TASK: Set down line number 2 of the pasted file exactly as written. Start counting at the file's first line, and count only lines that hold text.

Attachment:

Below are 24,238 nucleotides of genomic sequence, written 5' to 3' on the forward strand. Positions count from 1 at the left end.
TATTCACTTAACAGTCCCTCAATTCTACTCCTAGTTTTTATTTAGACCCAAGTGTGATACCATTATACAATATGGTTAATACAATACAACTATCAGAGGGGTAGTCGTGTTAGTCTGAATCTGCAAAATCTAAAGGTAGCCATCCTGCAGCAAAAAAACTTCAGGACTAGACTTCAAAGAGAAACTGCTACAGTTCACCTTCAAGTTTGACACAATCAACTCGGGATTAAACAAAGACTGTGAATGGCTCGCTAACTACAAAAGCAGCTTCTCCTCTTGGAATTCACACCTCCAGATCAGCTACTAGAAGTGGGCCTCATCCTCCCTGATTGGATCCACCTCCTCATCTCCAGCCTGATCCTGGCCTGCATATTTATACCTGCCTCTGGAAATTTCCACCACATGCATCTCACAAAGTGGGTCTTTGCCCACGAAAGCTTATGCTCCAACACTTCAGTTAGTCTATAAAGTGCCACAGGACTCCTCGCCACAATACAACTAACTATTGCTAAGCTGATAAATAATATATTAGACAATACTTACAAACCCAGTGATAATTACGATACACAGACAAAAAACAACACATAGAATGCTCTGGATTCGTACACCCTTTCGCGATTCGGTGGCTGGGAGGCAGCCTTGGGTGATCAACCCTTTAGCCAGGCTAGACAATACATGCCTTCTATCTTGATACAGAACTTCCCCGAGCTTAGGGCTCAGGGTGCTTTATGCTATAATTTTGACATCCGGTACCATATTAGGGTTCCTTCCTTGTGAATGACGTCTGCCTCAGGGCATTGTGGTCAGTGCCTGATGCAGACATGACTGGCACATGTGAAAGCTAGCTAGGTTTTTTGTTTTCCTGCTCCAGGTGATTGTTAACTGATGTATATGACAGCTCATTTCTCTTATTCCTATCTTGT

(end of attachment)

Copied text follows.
TATTCACTTAACAGTCCCTCAATTCTACTCCTAGTTTTTATTTAGACCCAAGTGTGATACCATTATACAATATGGTTAATACAATACAACTATCAGAGGGGTAGTCGTGTTAGTCTGAATCTGCAAAATCTAAAGGTAGCCATCCTGCAGCAAAAAAACTTCAGGACTAGACTTCAAAGAGAAACTGCTACAGTTCACCTTCAAGTTTGACACAATCAACTCGGGATTAAACAAAGACTGTGAATGGCTCGCTAACTACAAAAGCAGCTTCTCCTCTTGGAATTCACACCTCCAGATCAGCTACTAGAAGTGGGCCTCATCCTCCCTGATTGGATCCACCTCCTCATCTCCAGCCTGATCCTGGCCTGCATATTTATACCTGCCTCTGGAAATTTCCACCACATGCATCTCACAAAGTGGGTCTTTGCCCACGAAAGCTTATGCTCCAACACTTCAGTTAGTCTATAAAGTGCCACAGGACTCCTCGCCACAATACAACTAACTATTGCTAAGCTGATAAATAATATATTAGACAATACTTACAAACCCAGTGATAATTACGATACACAGACAAAAAACAACACATAGAATGCTCTGGATTCGTACACCCTTTCGCGATTCGGTGGCTGGGAGGCAGCCTTGGGTGATCAACCCTTTAGCCAGGCTAGACAATACATGCCTTCTATCTTGATACAGAACTTCCCCGAGCTTAGGGCTCAGGGTGCTTTATGCTATAATTTTGACATCCGGTACCATATTAGGGTTCCTTCCTTGTGAATGACGTCTGCCTCAGGGCATTGTGGTCAGTGCCTGATGCAGACATGACTGGCACATGTGAAAGCTAGCTAGGTTTTTTGTTTTCCTGCTCCAGGTGATTGTTAACTGATGTATATGACAGCTCATTTCTCTTATTCCTATCTTGT